In an effort to make greener cars cheaper for New Zealanders, the Government plans to discount the price of imported electric and hybrid vehicles by up to $8000. However, it is also planning to add a new fee of up to $3000 on the importation of vehicles with the highest greenhouse gas emissions. With many businesses relying on such "gas guzzlers" for their livelihood, The Country's Jamie Mackay quizzed acting Prime Minister Winston Peters on whether this plan is fair on the farmers and tradies of New Zealand.
Mackay: Let's start with electric vehicles acting Prime Minister. You're supposedly a champion of the provinces, what are you going to do to help out the Northland farmer or the West Coast tradie who really actually needs a big SUV or double cab ute to do their work? You're penalising these people.
No we're not. The fact of the matter is that there are over 400,000 utes around this country, a lot of them out on farms and used as farming vehicles. They're all going to be exempt because they're all here now. The desire is to bring in vehicles which are far more fuel-efficient so to speak and farmers have got an interest in this outcome as much as anyone else.
The cost will be pretty painless when you think about it and greater utility or greater efficiency on vehicles has the potential to save six to nine thousand dollars for the running costs over the lifetime of that vehicle.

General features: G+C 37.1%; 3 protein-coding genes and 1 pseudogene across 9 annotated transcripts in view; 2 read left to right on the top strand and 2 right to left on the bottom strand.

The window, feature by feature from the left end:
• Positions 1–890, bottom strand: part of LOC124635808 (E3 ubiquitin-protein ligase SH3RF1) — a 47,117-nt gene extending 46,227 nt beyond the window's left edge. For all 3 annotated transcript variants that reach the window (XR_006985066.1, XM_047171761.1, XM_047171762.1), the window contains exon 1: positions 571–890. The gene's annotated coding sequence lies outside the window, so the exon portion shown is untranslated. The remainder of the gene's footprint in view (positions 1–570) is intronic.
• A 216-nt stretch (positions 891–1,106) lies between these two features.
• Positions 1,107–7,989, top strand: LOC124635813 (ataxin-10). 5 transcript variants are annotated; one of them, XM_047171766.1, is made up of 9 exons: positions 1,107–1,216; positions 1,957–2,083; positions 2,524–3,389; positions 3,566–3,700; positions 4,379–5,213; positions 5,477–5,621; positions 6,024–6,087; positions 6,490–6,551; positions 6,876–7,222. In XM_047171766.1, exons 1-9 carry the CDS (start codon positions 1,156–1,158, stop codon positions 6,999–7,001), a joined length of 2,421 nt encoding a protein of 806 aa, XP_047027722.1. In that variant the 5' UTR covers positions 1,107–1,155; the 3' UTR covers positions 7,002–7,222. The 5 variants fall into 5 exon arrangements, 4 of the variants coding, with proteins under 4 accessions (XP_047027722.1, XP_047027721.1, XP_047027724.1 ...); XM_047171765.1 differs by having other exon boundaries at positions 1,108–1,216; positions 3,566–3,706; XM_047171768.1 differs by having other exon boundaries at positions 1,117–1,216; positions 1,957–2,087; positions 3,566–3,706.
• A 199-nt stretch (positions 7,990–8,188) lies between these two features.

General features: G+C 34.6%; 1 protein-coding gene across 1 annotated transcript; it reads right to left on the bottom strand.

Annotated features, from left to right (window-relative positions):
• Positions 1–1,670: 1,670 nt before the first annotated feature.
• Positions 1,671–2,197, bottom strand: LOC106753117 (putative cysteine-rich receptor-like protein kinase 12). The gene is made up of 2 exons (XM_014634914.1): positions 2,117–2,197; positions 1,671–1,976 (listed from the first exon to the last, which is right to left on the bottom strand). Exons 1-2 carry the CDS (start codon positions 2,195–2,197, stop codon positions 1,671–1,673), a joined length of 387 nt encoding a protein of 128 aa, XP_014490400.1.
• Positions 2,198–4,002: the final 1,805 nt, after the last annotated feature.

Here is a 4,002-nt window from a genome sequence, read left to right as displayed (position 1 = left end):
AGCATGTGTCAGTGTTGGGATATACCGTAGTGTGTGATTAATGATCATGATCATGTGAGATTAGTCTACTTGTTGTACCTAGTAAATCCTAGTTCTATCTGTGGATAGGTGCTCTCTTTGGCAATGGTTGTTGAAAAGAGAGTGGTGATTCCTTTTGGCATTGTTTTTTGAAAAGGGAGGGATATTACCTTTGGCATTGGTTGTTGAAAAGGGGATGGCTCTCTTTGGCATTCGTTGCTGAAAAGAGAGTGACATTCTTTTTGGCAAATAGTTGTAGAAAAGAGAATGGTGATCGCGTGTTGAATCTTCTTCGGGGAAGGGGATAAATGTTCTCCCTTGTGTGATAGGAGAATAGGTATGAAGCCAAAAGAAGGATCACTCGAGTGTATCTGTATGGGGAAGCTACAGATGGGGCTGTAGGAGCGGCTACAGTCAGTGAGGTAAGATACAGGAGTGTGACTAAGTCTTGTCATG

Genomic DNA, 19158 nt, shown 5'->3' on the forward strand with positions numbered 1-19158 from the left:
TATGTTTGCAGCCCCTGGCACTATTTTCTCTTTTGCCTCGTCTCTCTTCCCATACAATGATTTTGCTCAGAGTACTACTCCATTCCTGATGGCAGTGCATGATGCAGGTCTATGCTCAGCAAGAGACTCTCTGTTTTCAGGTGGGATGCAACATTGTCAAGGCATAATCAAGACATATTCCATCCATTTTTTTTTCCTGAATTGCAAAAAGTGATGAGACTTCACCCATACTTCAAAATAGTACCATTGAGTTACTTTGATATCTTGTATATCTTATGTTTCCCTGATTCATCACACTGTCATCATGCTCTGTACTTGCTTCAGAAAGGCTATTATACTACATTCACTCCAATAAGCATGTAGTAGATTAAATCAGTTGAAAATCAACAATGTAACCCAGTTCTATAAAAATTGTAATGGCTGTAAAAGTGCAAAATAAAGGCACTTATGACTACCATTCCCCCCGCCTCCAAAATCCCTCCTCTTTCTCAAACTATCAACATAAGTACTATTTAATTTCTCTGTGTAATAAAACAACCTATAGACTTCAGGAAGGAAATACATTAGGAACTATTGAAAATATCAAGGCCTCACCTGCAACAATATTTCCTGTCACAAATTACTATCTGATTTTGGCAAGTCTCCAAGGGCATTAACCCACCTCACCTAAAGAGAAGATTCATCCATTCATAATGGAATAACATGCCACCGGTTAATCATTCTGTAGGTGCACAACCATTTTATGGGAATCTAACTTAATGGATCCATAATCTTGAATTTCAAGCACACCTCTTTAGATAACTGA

So if farmers were calm about it and not start at shadows which is the National Party's penchant to do, they'll see that this could actually work in their interests.
Listen to the full interview below:
Mackay: Why not just exempt businesses?
Peters: Well if you're going to exempt everybody, then why the ...
Mackay: No, no I said businesses. Not everybody.
Peters: How do you mean exempt businesses?
Mackay: Well I'm talking about farmers chucking another three thousand dollars on for their Ford Ranger ... or the tradies. I get the incentivising people to buy an electric vehicle, but you shouldn't be penalising the productive sector.
Peters: Yeah but look there are 500,000 businesses in this country, and if they're all going to be exempt then no policy will work, and we've got a problem as you well know, and also we've got huge fuel costs which are going from our export dollar which is not sound for our economy as well.
It's in the interests of everybody to see this as beneficial to the economy.
Mackay: Fair enough, you're going to incentivise people and I can get that, ultimately we all need to move in that direction, how we get there is the question, but what happens to all the road user charges for instance, the revenue from the fuel that you're currently garnering. You're going to lose most of that under an electric scenario - or am I wrong there?
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Well as time goes by of course they're just going to pay a full road tax as well, and it's difficult when incentivising it now by exempting them does not mean that once they get on the roads, like in Norway for example, over time that will be a normalised paying outlet by electric car as well, just like the ordinary car. Maybe at a lower rate because these cars in the main tend to be lighter for a start.
What's significant here ... the dollar costs are huge. It's disconnecting or disjointing our balance of payments and those things mean we have to have a modern response. And if we don't do that then I'm afraid we're not going to meet our targets with respect to climate change - which the National Party, you recall, under Paula Bennett and John Key signed up to in Paris. Do you not remember that?
Also in today's interview: Peters defends the coalition government's forestry policy as well as travelling politicians' carbon footprints.